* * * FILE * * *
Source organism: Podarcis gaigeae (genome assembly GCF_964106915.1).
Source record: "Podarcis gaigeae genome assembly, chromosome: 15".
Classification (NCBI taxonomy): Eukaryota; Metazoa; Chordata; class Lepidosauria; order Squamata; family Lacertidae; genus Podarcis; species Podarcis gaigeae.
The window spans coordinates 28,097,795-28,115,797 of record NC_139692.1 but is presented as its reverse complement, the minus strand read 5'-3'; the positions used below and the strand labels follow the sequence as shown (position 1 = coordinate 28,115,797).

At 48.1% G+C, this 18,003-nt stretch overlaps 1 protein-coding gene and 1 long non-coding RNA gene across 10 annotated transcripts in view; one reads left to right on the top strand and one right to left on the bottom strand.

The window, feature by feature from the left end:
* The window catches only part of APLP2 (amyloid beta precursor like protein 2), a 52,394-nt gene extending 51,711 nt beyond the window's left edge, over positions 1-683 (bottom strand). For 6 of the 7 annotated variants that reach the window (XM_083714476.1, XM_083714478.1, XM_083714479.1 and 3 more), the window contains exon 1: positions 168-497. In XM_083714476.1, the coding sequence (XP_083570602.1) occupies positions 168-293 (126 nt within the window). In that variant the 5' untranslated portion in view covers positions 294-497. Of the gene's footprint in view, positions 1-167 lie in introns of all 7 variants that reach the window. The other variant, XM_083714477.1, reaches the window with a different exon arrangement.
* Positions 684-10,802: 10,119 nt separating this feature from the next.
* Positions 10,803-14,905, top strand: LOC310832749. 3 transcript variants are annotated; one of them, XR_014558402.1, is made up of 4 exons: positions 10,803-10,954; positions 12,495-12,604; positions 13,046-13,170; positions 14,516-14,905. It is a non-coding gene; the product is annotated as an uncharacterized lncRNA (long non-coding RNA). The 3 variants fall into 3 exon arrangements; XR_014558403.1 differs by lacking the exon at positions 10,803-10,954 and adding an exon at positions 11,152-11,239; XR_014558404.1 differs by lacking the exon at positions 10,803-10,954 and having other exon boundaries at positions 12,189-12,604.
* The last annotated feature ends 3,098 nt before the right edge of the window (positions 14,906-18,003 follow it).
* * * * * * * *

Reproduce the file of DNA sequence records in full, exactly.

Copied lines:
Source organism: Podarcis gaigeae (genome assembly GCF_964106915.1).
Source record: "Podarcis gaigeae genome assembly, chromosome: 15".
Classification (NCBI taxonomy): Eukaryota; Metazoa; Chordata; class Lepidosauria; order Squamata; family Lacertidae; genus Podarcis; species Podarcis gaigeae.
The window spans coordinates 28,097,795-28,115,797 of record NC_139692.1 but is presented as its reverse complement, the minus strand read 5'-3'; the positions used below and the strand labels follow the sequence as shown (position 1 = coordinate 28,115,797).

At 48.1% G+C, this 18,003-nt stretch overlaps 1 protein-coding gene and 1 long non-coding RNA gene across 10 annotated transcripts in view; one reads left to right on the top strand and one right to left on the bottom strand.

The window, feature by feature from the left end:
* The window catches only part of APLP2 (amyloid beta precursor like protein 2), a 52,394-nt gene extending 51,711 nt beyond the window's left edge, over positions 1-683 (bottom strand). For 6 of the 7 annotated variants that reach the window (XM_083714476.1, XM_083714478.1, XM_083714479.1 and 3 more), the window contains exon 1: positions 168-497. In XM_083714476.1, the coding sequence (XP_083570602.1) occupies positions 168-293 (126 nt within the window). In that variant the 5' untranslated portion in view covers positions 294-497. Of the gene's footprint in view, positions 1-167 lie in introns of all 7 variants that reach the window. The other variant, XM_083714477.1, reaches the window with a different exon arrangement.
* Positions 684-10,802: 10,119 nt separating this feature from the next.
* Positions 10,803-14,905, top strand: LOC310832749. 3 transcript variants are annotated; one of them, XR_014558402.1, is made up of 4 exons: positions 10,803-10,954; positions 12,495-12,604; positions 13,046-13,170; positions 14,516-14,905. It is a non-coding gene; the product is annotated as an uncharacterized lncRNA (long non-coding RNA). The 3 variants fall into 3 exon arrangements; XR_014558403.1 differs by lacking the exon at positions 10,803-10,954 and adding an exon at positions 11,152-11,239; XR_014558404.1 differs by lacking the exon at positions 10,803-10,954 and having other exon boundaries at positions 12,189-12,604.
* The last annotated feature ends 3,098 nt before the right edge of the window (positions 14,906-18,003 follow it).